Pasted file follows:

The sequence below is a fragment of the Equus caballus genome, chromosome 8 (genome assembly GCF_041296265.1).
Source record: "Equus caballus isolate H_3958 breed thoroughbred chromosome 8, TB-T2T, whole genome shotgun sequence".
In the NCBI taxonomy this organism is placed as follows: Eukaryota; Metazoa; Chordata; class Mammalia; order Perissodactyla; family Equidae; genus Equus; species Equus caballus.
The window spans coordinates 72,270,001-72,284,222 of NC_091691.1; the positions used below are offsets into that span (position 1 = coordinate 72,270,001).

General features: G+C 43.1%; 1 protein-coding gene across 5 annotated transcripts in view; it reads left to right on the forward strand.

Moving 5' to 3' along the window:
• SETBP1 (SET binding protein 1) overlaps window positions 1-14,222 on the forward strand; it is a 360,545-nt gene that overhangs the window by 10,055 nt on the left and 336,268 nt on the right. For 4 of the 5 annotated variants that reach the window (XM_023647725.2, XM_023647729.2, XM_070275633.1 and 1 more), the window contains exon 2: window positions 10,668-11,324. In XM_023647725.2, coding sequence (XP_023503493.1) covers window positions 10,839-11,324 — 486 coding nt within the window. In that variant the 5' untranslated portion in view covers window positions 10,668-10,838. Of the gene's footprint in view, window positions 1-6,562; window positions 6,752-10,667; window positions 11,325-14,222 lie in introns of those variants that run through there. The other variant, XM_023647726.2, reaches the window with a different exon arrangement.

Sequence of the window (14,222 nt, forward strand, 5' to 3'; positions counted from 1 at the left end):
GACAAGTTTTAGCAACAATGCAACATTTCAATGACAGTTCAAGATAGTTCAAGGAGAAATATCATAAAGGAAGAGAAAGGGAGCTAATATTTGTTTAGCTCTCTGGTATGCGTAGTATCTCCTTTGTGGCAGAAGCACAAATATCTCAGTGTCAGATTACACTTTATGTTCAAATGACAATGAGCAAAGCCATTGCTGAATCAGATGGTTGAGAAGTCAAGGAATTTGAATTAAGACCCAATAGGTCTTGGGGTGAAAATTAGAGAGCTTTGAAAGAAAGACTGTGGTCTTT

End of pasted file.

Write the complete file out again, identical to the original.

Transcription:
The sequence below is a fragment of the Equus caballus genome, chromosome 8 (genome assembly GCF_041296265.1).
Source record: "Equus caballus isolate H_3958 breed thoroughbred chromosome 8, TB-T2T, whole genome shotgun sequence".
In the NCBI taxonomy this organism is placed as follows: Eukaryota; Metazoa; Chordata; class Mammalia; order Perissodactyla; family Equidae; genus Equus; species Equus caballus.
The window spans coordinates 72,270,001-72,284,222 of NC_091691.1; the positions used below are offsets into that span (position 1 = coordinate 72,270,001).

General features: G+C 43.1%; 1 protein-coding gene across 5 annotated transcripts in view; it reads left to right on the forward strand.

Moving 5' to 3' along the window:
• SETBP1 (SET binding protein 1) overlaps window positions 1-14,222 on the forward strand; it is a 360,545-nt gene that overhangs the window by 10,055 nt on the left and 336,268 nt on the right. For 4 of the 5 annotated variants that reach the window (XM_023647725.2, XM_023647729.2, XM_070275633.1 and 1 more), the window contains exon 2: window positions 10,668-11,324. In XM_023647725.2, coding sequence (XP_023503493.1) covers window positions 10,839-11,324 — 486 coding nt within the window. In that variant the 5' untranslated portion in view covers window positions 10,668-10,838. Of the gene's footprint in view, window positions 1-6,562; window positions 6,752-10,667; window positions 11,325-14,222 lie in introns of those variants that run through there. The other variant, XM_023647726.2, reaches the window with a different exon arrangement.

Sequence of the window (14,222 nt, forward strand, 5' to 3'; positions counted from 1 at the left end):
GACAAGTTTTAGCAACAATGCAACATTTCAATGACAGTTCAAGATAGTTCAAGGAGAAATATCATAAAGGAAGAGAAAGGGAGCTAATATTTGTTTAGCTCTCTGGTATGCGTAGTATCTCCTTTGTGGCAGAAGCACAAATATCTCAGTGTCAGATTACACTTTATGTTCAAATGACAATGAGCAAAGCCATTGCTGAATCAGATGGTTGAGAAGTCAAGGAATTTGAATTAAGACCCAATAGGTCTTGGGGTGAAAATTAGAGAGCTTTGAAAGAAAGACTGTGGTCTTT